Creating life from lifeless biomolecules with AI and lab evolution

-What is life? How does a living cell emerge from lifeless molecules?- wondered a multidisciplinary team of Dutch scientists. To answer these questions the research team, led by the TU Delft, aims to build a living synthetic cell from lifeless biomolecules, using laboratory evolution and artificial intelligence for the first time. The ten-year research programme to do so, entitled -Evolving life from non-lifeor simply -EVOLF-, was awarded 40 million euro by the Dutch Research Council (NWO) as part of the Summit grants scheme.

Co-applicant Gijsje Koenderink (TU Delft): -It is fascinating, all lifeforms consist of cells, and all cells consist of molecules. Notably, these molecules are not alive, but a cell is. How does a living cell emerge from lifeless molecules? How many components are minimally required and how should they be wired to establish a living cell? These are the big questions we will try to answer in the next ten years.-

New approach EVOLF

The EVOLF team aims to bridge the gap between non-life and life by building a living synthetic cell from lifeless biomolecules. This approach builds on their earlier pioneering work in biophysics and biochemistry, in which the scientists already created cellular modules for a minimal genome, metabolism, and cell division. This work has laid the foundation for the construction of an actual living synthetic cell. With an entirely new approach that uses artificial intelligence and directed laboratory evolution to accelerate the building of synthetic cells, the team hopes to answer the question of how life works.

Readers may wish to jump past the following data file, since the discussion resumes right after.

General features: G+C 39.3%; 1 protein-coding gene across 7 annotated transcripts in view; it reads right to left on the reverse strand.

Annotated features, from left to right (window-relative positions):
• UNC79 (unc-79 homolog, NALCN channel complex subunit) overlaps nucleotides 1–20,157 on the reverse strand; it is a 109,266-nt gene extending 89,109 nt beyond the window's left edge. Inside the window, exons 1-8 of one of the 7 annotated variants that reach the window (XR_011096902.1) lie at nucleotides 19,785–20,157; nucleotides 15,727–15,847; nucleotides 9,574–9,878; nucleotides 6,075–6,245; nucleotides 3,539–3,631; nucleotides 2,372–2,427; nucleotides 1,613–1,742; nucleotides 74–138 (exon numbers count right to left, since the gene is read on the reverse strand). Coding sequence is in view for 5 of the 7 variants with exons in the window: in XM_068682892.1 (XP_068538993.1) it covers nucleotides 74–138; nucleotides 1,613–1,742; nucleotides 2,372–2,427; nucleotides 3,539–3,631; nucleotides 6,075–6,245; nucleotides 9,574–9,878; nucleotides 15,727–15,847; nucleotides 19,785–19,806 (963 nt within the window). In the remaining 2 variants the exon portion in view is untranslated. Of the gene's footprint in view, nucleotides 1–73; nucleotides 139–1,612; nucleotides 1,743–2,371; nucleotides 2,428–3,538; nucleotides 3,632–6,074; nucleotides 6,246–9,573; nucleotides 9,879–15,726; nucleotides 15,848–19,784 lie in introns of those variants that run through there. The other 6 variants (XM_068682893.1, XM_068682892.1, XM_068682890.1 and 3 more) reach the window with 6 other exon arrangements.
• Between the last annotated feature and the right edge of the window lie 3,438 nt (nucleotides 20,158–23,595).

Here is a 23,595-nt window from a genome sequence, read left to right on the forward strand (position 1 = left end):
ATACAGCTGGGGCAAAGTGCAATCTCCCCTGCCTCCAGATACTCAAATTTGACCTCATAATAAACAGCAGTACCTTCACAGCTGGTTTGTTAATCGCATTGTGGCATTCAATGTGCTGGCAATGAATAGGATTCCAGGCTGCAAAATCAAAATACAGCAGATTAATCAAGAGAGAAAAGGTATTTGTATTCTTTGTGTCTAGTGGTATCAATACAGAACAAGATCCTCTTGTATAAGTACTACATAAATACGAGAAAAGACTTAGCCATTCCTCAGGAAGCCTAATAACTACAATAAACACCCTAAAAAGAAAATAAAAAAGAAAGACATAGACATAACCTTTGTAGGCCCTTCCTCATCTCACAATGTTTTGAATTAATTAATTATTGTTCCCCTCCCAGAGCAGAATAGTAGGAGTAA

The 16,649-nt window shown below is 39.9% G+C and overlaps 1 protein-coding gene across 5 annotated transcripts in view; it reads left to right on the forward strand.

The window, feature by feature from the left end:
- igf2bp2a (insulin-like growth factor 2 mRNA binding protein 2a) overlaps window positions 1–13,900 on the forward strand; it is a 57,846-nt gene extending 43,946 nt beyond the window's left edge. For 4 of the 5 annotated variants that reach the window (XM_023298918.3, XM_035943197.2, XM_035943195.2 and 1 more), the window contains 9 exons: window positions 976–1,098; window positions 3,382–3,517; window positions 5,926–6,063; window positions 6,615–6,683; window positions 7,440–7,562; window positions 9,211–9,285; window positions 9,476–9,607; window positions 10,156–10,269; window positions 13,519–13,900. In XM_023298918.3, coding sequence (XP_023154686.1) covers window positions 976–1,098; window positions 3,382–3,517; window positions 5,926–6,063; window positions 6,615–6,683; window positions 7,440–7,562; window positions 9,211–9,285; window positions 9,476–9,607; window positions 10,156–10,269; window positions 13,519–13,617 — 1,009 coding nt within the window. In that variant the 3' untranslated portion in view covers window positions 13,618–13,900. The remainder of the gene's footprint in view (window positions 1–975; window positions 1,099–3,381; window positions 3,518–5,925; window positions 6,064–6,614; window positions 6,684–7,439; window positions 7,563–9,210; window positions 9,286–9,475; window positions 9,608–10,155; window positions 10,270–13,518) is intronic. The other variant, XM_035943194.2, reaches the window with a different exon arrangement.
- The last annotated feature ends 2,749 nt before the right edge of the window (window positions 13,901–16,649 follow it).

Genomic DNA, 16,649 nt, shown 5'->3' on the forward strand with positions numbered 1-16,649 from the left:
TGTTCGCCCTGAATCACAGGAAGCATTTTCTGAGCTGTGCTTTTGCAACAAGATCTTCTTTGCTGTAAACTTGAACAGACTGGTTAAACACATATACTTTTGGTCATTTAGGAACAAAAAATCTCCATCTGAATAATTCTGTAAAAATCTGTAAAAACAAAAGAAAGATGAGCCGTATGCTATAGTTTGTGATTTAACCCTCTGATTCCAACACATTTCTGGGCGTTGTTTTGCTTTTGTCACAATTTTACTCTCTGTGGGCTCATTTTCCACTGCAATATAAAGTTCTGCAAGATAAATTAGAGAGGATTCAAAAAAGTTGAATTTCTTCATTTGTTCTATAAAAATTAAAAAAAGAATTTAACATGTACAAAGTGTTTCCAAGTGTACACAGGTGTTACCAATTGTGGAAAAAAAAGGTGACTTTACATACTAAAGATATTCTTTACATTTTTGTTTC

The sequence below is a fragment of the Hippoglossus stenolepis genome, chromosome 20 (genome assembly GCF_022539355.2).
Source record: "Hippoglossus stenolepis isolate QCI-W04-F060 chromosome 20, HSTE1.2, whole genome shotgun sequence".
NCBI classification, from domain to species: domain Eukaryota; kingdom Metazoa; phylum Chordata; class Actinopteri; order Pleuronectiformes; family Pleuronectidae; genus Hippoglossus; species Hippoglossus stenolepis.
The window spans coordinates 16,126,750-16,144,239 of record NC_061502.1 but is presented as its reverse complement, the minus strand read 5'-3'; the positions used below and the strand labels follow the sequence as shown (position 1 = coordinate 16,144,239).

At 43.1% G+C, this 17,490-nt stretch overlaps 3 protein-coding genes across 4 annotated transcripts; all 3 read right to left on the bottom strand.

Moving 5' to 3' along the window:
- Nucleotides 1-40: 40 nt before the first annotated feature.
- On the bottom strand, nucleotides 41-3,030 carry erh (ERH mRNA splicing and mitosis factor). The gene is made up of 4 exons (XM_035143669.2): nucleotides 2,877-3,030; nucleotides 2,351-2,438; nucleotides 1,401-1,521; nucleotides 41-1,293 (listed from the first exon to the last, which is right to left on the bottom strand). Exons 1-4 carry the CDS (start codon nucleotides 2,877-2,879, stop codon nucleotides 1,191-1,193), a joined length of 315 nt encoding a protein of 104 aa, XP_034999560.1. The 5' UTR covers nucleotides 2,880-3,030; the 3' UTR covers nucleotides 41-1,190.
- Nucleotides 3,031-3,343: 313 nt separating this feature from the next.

Main applicant Cees Dekker (TU Delft): -Our dream is to create a living cell from lifeless molecules. Using artificial intelligence, we can scan parameters much more effectively to optimise complex networks of biochemical reactions. Our goal is to integrate cellular functions into one unified synthetic cell that can autonomously replicate, communicate and evolve. In addition, we will intimately connect the scientific work with philosophical and ethical research.-

Dekker emphasizes: -In our -living lab-, philosophers and humanities scholars will work together with scientists on articulating a new definition of life as well as responsible research guidelines to establish conditions where humans remain in firm control of synthetic life.-

Partners consortium EVOLF and Summit grant

The EVOLF-consortium consists of scientists of TU Delft, AMOLF, University of Groningen, Radboud University, Wageningen University & Research, Hubrecht Institute, and VU Amsterdam. The Summit grant will allow the consortium to hire 100 PhD students, postdocs, technicians as well as install critical infrastructure and enabling technologies. By realizing the dream of building a synthetic cell, which Dekker calls -one of the grand challenges of this century-, the consortium aims for a breakthrough in the life sciences, on par with discovering the double-helix of DNA or decoding the human genome.